Tonight is the first of several articles penned by my dear friend, Joe Widick. Joe taught with me at Friendship Christian School in Lebanon, Tennessee and later became the high school administrator. I was blessed to teach his three children and even teach with one, Lane, here at WCS. Joe is married to the lovely Elaine and serves full time as an elder and minister with the Maple Hill Church of Christ.
I recently read an excerpt from the book “The Blunder Book” by M. Hirsh Goldberg. As I read the piece, I was amazed at how a company could make such a huge mistake and seemingly get by with it. The story told of a construction company that won the bid to construct the hundred miles of track for the Washington, DC, subway project. The cost was to be 793 million dollars. When the work was completed the final cost had mushroomed to a little over 6 billion dollars. It was reported that during this construction period that the company won a contract to build the Saudi Arabian city of Jubail. The estimate for the contract was nine billion dollars. When the project was finished the final bill was forty-five billion dollars. If my math is correct that is an overrun of thirty-six billion dollars. I wonder if there were not some people who had to answer for this huge discrepancy. One can only imagine the reasons given for the much enlarged price tag.
Unexpected construction expenses are one thing, however, they are of little consequence compared with the unexpected cost of our sins against God. Sometimes I think we just do not take sin seriously enough. Do you ever get the feeling that we either want to sweep our sins under the rug saying they are not that bad. Or we reason that everyone else is doing this it must be OK.
The life of King Saul shows us the enormous price of disobedience. He never figured that his continued willfulness and stubborn pride would eventually cost him his honor, his family, his friends, his influence for good and his fellowship with God. He lost it all! He failed to see it coming when he decided to keep a few bleating sheep for his own use and pleasure. Then he decided it would be OK to spare the life of a wicked monarch (I Samuel 15:14-15, 20-21). In the eyes of God these sins were costly acts of disobedience. It was a situation where one thing led to another and another. I wonder how often we start a downward spiral of sin by something that seems to be so harmless, yet is a direct contradiction of God’s will. Maybe in Saul’s eyes it was not a bad thing to spare the lives of some sheep. Maybe his reasoning was that they would be appropriate for sacrifice. Maybe his reasoning was that we did a really good job in following God’s commands, this will not hurt anything. Do you remember the words of God to Samuel about this situation? God said; “I am grieved that I have made Saul king, because he has turned away from me and has not carried out my instructions” I Samuel 15:11).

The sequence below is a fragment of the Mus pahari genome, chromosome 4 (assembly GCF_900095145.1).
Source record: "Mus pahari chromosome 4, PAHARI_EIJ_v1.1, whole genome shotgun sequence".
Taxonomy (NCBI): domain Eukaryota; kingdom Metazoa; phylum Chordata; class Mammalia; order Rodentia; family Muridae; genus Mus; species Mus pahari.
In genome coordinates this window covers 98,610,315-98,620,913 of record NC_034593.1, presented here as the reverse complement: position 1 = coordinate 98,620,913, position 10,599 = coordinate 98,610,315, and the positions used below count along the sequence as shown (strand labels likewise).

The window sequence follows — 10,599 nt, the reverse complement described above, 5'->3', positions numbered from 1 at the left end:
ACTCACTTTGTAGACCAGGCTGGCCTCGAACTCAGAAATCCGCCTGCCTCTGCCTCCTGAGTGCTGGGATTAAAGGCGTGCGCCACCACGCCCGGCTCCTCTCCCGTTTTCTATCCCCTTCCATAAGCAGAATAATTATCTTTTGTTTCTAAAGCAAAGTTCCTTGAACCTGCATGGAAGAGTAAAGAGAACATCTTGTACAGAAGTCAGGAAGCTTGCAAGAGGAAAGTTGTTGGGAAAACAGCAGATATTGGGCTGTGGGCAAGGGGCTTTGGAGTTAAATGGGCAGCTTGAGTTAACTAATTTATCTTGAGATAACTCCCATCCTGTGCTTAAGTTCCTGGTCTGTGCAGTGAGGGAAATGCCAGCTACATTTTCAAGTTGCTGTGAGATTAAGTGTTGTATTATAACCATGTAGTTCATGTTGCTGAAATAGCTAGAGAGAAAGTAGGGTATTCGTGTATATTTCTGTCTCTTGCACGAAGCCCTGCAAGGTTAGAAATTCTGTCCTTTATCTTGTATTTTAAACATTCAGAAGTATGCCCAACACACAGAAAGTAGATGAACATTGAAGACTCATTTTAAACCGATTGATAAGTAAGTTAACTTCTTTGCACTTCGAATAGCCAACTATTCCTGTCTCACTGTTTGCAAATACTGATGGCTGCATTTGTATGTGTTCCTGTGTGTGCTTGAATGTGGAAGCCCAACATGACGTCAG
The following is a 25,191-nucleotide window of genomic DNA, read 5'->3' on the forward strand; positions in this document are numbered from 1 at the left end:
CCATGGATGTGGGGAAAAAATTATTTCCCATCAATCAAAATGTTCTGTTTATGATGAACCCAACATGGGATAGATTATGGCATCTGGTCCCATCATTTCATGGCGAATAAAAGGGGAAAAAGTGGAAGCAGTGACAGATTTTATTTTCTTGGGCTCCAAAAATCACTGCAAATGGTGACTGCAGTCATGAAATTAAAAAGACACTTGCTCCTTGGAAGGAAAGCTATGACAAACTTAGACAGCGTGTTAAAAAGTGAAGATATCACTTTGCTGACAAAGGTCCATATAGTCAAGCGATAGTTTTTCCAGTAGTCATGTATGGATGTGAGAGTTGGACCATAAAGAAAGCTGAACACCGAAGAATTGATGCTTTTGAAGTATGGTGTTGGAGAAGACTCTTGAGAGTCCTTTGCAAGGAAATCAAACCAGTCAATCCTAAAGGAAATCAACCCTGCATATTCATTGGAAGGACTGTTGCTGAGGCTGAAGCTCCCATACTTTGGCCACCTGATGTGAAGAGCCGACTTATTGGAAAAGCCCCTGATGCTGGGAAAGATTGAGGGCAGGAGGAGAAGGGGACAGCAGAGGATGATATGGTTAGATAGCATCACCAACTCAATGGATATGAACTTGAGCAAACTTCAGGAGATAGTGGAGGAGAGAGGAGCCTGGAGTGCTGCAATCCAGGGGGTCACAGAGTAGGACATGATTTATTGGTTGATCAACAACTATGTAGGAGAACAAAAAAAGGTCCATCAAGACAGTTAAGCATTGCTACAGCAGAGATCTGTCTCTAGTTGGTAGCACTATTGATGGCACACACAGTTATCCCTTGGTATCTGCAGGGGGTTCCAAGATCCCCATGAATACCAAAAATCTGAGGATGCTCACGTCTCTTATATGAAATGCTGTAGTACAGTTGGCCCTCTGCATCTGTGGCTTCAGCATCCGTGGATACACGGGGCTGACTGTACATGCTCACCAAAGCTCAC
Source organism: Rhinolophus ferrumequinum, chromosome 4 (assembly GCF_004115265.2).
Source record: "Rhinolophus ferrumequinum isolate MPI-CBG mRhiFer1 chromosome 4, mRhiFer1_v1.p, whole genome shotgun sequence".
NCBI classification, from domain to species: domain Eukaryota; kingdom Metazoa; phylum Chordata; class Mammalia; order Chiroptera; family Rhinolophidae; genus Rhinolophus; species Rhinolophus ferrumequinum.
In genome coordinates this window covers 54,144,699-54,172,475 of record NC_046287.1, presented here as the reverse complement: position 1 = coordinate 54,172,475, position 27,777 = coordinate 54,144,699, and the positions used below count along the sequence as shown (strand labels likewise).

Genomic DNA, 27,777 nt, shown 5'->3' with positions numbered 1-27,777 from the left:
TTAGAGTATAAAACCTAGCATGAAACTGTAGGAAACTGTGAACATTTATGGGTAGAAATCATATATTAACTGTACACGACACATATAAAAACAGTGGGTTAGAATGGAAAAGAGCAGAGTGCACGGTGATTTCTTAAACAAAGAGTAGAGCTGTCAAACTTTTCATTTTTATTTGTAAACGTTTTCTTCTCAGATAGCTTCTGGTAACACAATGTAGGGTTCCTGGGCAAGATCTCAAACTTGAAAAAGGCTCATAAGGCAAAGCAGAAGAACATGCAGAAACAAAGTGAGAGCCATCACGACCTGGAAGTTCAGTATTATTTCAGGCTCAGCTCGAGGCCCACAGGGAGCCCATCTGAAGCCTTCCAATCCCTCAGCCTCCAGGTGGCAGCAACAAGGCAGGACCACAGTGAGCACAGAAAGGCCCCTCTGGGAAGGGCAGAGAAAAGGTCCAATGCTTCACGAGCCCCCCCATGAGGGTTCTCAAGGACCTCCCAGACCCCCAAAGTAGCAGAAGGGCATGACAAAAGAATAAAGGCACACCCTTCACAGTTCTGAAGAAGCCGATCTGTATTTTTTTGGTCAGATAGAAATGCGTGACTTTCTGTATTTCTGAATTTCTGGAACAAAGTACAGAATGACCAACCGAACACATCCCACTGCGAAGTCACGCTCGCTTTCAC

In Saudi Arabia one cost led to another and before long the cost was such that one wondered how it got out of control. In Saul’s case, sin took the first step and it grew and grew until Saul lost everything.
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